Why would you want to attract bugs to your garden? What are the benefits of creating a bug hotel?
I have to admit that I have a passion for nature-meaning anything I can do to help it, take care of it, and make cool stuff for it and from it.
That’s why I got interested in this bug hotels that I kept seeing on Pinterest and decided to give it a try. I have a ton of wood boxes that I bought last year that I need to start making plans for before they become a permanent fixture in my backyard (80 wood boxes stacked on a pallet isn’t what I call an interesting back yard feature).
Stacked up wood boxes in need of a project-something that I need to start thinking about.
There are many varieties of bees depending where you live. Their behaviors are very different than the regular bees. Also, not all bees live in colonies and hives. Solitary bees build nests in very small places like stems or holes. Although solitary bees don’t produce honey, they are essential as pollinators of crops and flowers. They won’t hurt you because they are peaceful, docile and very reluctant to sting.
Now, by building one of these bee hotels, in addition to attracting beneficial pollinators to your flower garden and vegetable patch, you’d be helping out by giving these bees a safe habitat and aiding in their declining population.
Our fence literally fell apart last winter so we had to shorten it about a foot. It’s still a nice height though.
Truth be told that I was also looking for a unique fence decor, seeing that we had to shorten the fence because it took a hard hit last winter and redoing it completely wasn’t an option because my budget is exactly $0. That project was the perfect lesson in “reusing” and this bee hotel was also a cool way to reuse some of the many materials I have lying around. I realize that not everyone has an abundance of scrap wood lying around and if one is hard pressed to having to purchase materials for this project, I figure you can make one for about $20.00.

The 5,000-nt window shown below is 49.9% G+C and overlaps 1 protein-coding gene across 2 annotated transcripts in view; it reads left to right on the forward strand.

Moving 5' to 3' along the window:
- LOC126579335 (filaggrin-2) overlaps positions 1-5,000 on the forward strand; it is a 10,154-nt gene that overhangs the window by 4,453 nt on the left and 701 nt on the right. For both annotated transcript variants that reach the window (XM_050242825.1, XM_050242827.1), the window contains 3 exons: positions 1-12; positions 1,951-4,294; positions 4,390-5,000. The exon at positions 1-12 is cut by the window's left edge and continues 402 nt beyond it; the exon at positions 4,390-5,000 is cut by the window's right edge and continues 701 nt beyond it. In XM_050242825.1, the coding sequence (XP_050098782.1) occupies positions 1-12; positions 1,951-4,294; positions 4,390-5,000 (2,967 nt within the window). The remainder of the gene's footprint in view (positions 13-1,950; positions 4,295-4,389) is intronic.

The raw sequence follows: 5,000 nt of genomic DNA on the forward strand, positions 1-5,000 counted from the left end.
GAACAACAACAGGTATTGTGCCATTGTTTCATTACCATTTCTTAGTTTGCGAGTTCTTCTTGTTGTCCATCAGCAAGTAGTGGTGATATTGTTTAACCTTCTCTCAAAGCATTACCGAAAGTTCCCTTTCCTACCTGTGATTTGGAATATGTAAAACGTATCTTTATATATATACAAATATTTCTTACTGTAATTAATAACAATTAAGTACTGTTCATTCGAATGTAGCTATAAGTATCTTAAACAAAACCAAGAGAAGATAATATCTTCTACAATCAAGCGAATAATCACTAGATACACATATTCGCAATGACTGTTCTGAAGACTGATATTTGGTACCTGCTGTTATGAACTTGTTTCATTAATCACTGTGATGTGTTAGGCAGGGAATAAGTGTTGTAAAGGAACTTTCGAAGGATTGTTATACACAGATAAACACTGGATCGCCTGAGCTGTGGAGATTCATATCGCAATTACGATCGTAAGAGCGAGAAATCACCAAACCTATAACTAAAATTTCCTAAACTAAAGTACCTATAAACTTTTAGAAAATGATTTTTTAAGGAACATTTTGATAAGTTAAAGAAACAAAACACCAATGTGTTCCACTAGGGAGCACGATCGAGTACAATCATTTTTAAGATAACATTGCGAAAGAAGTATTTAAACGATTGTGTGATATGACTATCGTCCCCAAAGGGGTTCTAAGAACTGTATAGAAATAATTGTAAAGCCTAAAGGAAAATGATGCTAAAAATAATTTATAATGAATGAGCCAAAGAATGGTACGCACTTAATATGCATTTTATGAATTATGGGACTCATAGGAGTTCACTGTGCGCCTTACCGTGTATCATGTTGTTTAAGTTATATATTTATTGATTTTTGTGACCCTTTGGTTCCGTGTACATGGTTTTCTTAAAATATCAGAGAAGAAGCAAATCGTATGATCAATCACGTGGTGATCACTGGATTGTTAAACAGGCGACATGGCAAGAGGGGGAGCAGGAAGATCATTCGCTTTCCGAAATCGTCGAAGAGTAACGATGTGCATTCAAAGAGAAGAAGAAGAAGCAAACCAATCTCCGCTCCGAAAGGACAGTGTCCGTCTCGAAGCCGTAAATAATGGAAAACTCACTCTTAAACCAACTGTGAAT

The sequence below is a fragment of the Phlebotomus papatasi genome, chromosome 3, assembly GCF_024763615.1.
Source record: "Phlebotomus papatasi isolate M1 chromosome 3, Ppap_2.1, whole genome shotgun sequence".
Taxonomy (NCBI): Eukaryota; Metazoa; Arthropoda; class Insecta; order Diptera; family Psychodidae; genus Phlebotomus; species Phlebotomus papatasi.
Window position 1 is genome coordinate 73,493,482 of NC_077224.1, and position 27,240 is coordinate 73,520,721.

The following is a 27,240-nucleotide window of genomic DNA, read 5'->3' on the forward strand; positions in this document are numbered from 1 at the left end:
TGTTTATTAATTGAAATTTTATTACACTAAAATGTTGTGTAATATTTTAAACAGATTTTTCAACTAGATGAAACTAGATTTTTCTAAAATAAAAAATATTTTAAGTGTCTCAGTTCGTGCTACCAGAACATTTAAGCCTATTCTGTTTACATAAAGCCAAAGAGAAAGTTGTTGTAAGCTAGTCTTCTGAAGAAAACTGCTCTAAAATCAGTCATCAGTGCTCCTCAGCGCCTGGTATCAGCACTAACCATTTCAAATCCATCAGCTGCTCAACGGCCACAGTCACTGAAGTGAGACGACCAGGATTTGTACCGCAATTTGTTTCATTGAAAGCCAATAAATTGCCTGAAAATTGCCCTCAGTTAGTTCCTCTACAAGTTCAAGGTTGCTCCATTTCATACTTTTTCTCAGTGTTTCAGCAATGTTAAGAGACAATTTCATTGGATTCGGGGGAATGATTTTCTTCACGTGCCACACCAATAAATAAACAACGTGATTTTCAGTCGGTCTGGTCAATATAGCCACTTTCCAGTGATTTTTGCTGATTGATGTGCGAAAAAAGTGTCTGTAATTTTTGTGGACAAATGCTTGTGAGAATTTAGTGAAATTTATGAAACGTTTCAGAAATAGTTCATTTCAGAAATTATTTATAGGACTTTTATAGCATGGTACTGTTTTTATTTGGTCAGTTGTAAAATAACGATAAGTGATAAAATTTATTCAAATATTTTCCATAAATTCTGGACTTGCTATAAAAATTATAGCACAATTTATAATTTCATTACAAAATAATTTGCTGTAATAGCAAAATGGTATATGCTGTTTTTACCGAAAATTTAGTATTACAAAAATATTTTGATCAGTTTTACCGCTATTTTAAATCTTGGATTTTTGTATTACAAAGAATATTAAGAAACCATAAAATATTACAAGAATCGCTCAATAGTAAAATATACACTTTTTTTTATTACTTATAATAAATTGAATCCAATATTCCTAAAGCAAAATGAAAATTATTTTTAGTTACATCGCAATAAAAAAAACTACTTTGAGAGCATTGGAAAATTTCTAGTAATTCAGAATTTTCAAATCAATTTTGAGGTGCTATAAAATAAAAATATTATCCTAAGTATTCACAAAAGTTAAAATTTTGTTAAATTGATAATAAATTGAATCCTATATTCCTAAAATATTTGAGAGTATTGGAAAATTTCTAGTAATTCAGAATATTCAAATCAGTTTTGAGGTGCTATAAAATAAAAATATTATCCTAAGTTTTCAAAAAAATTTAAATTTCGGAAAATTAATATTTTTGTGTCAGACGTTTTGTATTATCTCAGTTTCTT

The insect hotels that I have looked at were designed to attract a variety of insects but I think I’ll just stick to solitary bees. The idea of attracting earwigs doesn’t excite me.
So I’ve decided to use a box that I already have on hand and see what I can do with it to attract solitary bees.
Next I collected some left over cedar and pine wood that I had in my scraps and set off designing a bee hotel that would not only be (hopefully) beneficial to my garden and the environment but also an attractive addition to my flower garden and fence!
Before, though, I read up on the general rules of bee hotels. Because there are conflicting views on materials that should be used etc. I decided to take the ones that were logic to me and give it a go. I honestly don’t know if this will actually work so I decided to use the most popular advice and work with those:
In a nutshell, this is what I found as general information:
- Wood has to be untreated and left in its natural state as much as possible. I sanded down the old varnish of the box and left the inside untreated as advised but did paint the exterior to, yes, make it pretty but also to protect it. The same goes for the cedar I used for the roof-I applied a thin coat of Hemp oil on the top but didn’t touch the underside.